Q: Let’s chat about rhythms and routines…For a mother who is brand new to the wisdom of Ayurveda and yoga, what aspects of daily routine (or family rhythm) do you feel are easily influenced and brought into balance by the observation of nature’s rhythms?
The most impactful first step to recognize and implement is the power of consistency in a schedule for eating and sleeping for everyone in the family. We feel the best when the five elements of earth, water, fire, air and the ethers or space are in appropriate amounts within us. Also called the ‘doshas’. When these are out of balance then we have symptoms and problems. Following nature’s rhythms daily and seasonally allows us to realize that we aren’t going to feel exactly the same all the time and that we need to be flexible in our response to changes in life. For example when autumn comes it is time to go inward a little more and not go out and do more.. Each of the seasons has messages for us in our living. Winter is meant to be a more inward time, whereas the spring is when growth is bursting forth. It’s a great time to start new things. Think about the cycle through a year. It is there to serve us in wellness when we follow it.
Q: We’ve all been navigating unprecedented times this past year or so, where our bodies, hearts and minds have been challenged and stressed to new levels. When it comes to sustained immunity and overall vitality, what do you feel are the most impactful personal practices to aid in building robust immunity in our hearts and homes?
I already mentioned consistency, but I also think of it as keeping priorities clear and not getting distracted by “too many things to do” as I hear so often from clients and students. We live in a world of innumerable distractions and this is where the practices of Ayurveda and Yoga are so valuable. We must take care of our inner world on all levels, mentally, physically, and spiritually. If this isn’t happening we make poor choices in the outer world that detract from our immunity and vitality such as eating too fast, not sleeping enough, taking on tasks that later result in resentment, or just doing too much.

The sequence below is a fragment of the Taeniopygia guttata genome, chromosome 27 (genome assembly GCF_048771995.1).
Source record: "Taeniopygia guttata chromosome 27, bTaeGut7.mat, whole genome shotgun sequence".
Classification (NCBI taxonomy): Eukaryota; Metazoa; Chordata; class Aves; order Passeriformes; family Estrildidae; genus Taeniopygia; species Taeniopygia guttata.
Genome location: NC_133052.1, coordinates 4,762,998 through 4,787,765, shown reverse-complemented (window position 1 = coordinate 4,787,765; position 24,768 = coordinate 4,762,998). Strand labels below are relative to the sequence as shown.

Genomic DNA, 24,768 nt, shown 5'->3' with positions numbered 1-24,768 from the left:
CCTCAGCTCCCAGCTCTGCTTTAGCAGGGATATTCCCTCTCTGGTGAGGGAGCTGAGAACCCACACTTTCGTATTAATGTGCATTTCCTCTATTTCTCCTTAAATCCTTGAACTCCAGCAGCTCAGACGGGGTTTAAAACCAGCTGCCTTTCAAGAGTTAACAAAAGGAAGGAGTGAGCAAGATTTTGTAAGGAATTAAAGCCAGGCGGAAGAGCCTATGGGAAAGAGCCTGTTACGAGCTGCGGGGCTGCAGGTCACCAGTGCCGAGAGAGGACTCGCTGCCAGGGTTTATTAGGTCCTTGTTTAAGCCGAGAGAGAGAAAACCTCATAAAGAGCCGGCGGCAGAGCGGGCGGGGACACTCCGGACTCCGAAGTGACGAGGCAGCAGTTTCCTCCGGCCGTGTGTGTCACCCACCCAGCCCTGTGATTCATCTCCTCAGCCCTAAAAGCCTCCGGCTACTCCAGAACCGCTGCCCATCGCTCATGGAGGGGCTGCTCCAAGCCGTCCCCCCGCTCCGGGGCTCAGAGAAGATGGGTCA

Learning about agni, the digestive capacity, and how to care for it is the most powerful thing a person can do for themselves. This is the capacity to digest food and life. Ayurveda and Yoga give us what we need to not just “manage” life or “manage” diseases, but to reverse the disease process and continually unfold more and more of ourselves for an incredibly vibrant life.
When we have a personal practice and teach our children to come to know and work with their inner world, then everyone has more courage and enthusiasm to be in life.
This is effectively supporting and strengthening agni, the energy available to digest food and life, and this is the main component that feeds our ojas, which is our vitality, immunity, and blissfulness. The gift of life we have been given is almost beyond description when we look at it in totality, body, mind and spirit, and see the harmony that is there for us.
Q: As a mother, having a strong connection to the wisdom that runs within is so incredibly important, but it’s often challenging to navigate the abundance of conflicting information and opinions. How does building a relationship to self reconnect us with our heart’s deepest desires and ultimately make motherhood an embodied experience guided by the heart?
The most empowering piece of this is to see the holistic nature of our being and the capacity to move energy, transform and heal on all levels as we come to have a relationship with our inner worlds. This is when we discover that love is just who we are. That we all have a darkness that allows us to recognize the light in us. Acceptance and forgiveness has brought me great peace in my journey and I have seen it in so many others. The wisdom that flows within us flows in all of life. We just need to ride the river downstream and trust the process of life rather than getting caught up in our heads and try to paddle upstream. Less is better on the outside. Simplicity is the key to good living and experiencing life on a deeper level. Children can help us relearn this if we don’t push them into too many things. Less is better.